James Tiptree Jr. was a trickster. He burst onto the science-fiction scene in 1967 with a string of dazzling tales. Their narrative speed and strict adherence to the genre's conventions quickly earned him the admiration of long-established writers, yet he brought a new, unsettling subversiveness to familiar tropes. For ten years, no one guessed the trick that lay at the heart of Tiptree's identity: He was a woman named Alice Sheldon.
In James Tiptree, Jr.: The Double Life of Alice B. Sheldon, Julie Phillips skillfully elucidates the relationship between Sheldon—her fascinating life and complex psyche—and Tiptree, the man who didn't exist but nonetheless charmed dozens of correspondents and thousands of readers. While each of these parallel biographies is presented in meticulous detail, most compelling is Phillips's probing of why this intelligent, accomplished woman required a male persona to give voice to things she herself could not say.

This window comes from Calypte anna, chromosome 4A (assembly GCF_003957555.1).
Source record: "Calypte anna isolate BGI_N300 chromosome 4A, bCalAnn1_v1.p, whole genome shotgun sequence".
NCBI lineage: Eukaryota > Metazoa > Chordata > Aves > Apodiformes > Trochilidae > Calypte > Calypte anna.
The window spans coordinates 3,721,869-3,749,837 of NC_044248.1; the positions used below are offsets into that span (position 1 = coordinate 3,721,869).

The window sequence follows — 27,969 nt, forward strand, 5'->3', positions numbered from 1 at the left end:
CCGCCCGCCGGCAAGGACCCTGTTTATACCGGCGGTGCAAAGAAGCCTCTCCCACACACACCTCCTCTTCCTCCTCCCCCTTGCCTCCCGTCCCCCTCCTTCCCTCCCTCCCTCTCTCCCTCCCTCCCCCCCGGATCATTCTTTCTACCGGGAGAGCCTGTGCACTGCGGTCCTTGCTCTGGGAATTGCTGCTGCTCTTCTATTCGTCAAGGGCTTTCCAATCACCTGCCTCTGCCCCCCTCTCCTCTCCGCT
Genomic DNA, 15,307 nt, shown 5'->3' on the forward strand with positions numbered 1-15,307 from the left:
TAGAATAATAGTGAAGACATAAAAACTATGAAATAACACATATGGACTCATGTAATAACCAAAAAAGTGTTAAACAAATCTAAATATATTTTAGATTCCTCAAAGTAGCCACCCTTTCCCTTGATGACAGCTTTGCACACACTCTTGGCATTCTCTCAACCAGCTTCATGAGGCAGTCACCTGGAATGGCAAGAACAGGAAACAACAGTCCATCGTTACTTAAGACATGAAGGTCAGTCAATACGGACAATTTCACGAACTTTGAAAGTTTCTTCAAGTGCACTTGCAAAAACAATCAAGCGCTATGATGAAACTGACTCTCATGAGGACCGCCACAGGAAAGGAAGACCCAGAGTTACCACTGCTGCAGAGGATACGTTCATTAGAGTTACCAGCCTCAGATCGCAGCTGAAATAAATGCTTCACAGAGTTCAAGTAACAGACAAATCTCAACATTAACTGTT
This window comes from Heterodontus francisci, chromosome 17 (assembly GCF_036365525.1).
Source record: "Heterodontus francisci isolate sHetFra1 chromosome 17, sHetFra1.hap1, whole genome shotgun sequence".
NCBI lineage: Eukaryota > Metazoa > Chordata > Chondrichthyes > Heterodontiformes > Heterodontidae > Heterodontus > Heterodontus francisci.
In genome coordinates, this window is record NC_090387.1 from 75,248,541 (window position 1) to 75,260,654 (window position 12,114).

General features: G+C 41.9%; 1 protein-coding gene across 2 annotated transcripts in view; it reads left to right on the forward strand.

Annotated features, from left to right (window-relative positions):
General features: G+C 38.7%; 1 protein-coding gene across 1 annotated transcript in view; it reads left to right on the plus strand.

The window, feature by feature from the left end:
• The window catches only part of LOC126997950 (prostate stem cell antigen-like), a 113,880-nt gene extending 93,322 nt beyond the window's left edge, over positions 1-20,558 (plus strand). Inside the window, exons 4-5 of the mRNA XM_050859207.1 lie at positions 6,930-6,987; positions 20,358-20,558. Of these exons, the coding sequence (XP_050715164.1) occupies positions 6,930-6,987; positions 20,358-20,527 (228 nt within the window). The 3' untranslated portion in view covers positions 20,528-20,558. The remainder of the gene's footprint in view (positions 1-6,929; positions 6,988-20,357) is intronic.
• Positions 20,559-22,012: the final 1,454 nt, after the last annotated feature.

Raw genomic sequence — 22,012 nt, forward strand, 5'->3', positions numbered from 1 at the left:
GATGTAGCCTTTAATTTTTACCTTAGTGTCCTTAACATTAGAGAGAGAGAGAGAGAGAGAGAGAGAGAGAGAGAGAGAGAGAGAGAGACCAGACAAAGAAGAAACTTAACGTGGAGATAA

In 1921, six-year-old Alice Hastings Bradley traveled with her family to the Belgian Congo and, as she later wrote, contracted "a case of horror vitae that lasted all my life." This was the setting of Conrad's Heart of Darkness, and the site of a still-recent genocide—a word that didn't yet exist. Alice was the only child of Herbert Bradley, a Chicago attorney, and Mary Bradley, a writer and socialite. Their social world included Carl Akeley, of Chicago's Field Museum and New York's American Museum of Natural History, whom they accompanied to the Congo to hunt gorillas. Based on these travels, Mary wrote books, two featuring her daughter: Alice in Jungleland and Alice in Elephantland.
Mary was a formidable woman. After Herbert's real estate investments were dented by the Depression, she supported the family in its accustomed high style, earning more than $30,000 a year from her writing. She published stories in the Saturday Evening Post and was selected for O. Henry Award volumes. Her income sent Alice to finishing school in Lausanne and to college at Sarah Lawrence.